Ten new garbage collection trucks will be in service by the end of January, officials said, helping to improve trash collection plagued by delays.
Roydell Carter, director of the Department of Environmental Health, said the priority is to return to normal service for commercial customers who have been frustrated the past 18 months as the department’s fleet of dilapidated vehicles struggled to cope with demand.
Mr. Carter also hopes to get back to twice weekly trash collection for residential customers once the new vehicles are in service.
He acknowledged that many commercial customers, including hotels, restaurants and supermarkets, rely on timely garbage collections for the smooth running of their business. He said the department has subcontracted some work to the private sector in an effort to meet the needs of those customers. However, he said maintenance problems with the department’s vehicles resulted in persistent problems and plenty of complaints from businesses about the timeliness of the service.
“On the commercial side, we will be back to normal. As soon as those trucks come, they will hit the road,” he said. “I am enthusiastic about it, and I know that the clients and the customers will be happy to see normal service resume after such a prolonged period.”
Businesses welcomed the news.
Keith Sahm, general manager of Sunset House hotel, restaurant and dive resort, said, “The department has really done everything they can to keep up with trash removal, but one small hitch throws the entire process in peril, and we would not get our trash picked up for days. I am sure 10 new trucks would give them the resources to keep on top of refuse removal.”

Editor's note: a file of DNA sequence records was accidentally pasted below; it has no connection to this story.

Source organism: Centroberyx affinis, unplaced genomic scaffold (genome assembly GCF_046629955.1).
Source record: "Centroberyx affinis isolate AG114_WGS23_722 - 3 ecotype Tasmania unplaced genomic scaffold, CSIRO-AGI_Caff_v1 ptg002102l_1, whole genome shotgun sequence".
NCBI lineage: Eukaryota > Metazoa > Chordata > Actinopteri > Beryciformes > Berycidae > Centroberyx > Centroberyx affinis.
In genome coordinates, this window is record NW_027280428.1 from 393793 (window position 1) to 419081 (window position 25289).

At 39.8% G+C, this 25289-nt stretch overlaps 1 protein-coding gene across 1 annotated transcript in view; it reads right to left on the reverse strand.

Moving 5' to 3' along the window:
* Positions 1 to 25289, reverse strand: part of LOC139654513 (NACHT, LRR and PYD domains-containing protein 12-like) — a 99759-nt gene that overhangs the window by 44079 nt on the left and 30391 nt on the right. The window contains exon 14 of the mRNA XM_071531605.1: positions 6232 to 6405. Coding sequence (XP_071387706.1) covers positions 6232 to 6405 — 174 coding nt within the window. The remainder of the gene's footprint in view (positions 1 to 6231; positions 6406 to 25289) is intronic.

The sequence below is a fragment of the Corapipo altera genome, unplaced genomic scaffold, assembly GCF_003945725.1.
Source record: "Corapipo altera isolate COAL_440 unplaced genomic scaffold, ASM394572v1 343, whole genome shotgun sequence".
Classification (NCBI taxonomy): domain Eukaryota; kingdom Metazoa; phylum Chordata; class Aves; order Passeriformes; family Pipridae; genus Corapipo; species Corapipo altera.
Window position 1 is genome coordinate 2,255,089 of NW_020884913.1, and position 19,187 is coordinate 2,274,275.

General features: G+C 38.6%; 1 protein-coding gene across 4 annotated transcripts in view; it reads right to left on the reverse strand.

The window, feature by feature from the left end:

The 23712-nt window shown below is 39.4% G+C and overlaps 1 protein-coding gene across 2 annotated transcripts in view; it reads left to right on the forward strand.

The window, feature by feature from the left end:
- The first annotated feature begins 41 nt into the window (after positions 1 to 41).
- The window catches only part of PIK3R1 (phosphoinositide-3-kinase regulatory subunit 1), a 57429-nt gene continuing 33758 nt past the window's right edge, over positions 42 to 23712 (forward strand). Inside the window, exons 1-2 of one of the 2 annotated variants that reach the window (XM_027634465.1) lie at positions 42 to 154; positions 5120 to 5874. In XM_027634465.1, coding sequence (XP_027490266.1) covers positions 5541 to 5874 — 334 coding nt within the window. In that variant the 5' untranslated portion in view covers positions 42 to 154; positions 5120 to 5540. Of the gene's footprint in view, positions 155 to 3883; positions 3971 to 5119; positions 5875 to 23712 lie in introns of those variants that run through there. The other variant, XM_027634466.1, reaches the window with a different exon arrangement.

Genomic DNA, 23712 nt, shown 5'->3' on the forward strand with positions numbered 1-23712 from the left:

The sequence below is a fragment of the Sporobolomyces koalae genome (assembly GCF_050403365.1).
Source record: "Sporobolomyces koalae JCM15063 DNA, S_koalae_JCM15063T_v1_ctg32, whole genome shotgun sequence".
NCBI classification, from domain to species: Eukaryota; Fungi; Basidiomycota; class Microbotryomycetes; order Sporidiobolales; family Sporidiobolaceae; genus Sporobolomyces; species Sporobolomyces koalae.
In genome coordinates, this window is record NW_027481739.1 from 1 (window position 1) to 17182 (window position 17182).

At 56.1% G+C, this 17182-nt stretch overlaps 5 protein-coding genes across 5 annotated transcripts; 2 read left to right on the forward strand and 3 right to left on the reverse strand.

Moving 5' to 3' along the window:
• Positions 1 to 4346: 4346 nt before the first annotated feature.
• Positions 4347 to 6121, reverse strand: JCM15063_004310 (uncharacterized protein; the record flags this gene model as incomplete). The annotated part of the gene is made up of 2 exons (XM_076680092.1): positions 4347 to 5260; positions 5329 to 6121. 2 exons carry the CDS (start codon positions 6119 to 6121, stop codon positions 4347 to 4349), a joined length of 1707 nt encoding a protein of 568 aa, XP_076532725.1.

Tom Mason, who runs the Comfort Suites hotel on Seven Mile Beach, said garbage collection is especially important for hotels, where the lingering smell of trash leaves a bad impression on tourists.
“I think it has been a challenge over the past few years, and we greatly welcome the new equipment. More regular and timely pickups would be great.”
Jason Brown, who runs Island Waste Carriers, said his firm made private collections to the extent allowed under the current structure. He hopes the new national waste management plan, now in the works, will lead to a greater role for private sector firms in trash collection.
The Department of Environmental Health is getting three new front-loading trucks, which will handle commercial containers, three residential rear-loading trucks, one grapple truck and three roll-on roll-off trucks for larger containers.
The department is still short of having all the equipment required to run the landfill site effectively, spending around $35,000 every month to rent excavators and other machinery.
But the vehicle purchases will mean community collections are adequately serviced, officials said.
Premier Alden McLaughlin, who recently took over ministerial responsibility for the landfill site, said at a press briefing Monday that the new equipment would help compensate for lack of funding over the past few years.
“One of the areas we have neglected in government’s austerity measures has been environmental health. The funding has not been in place to replace equipment,” he said.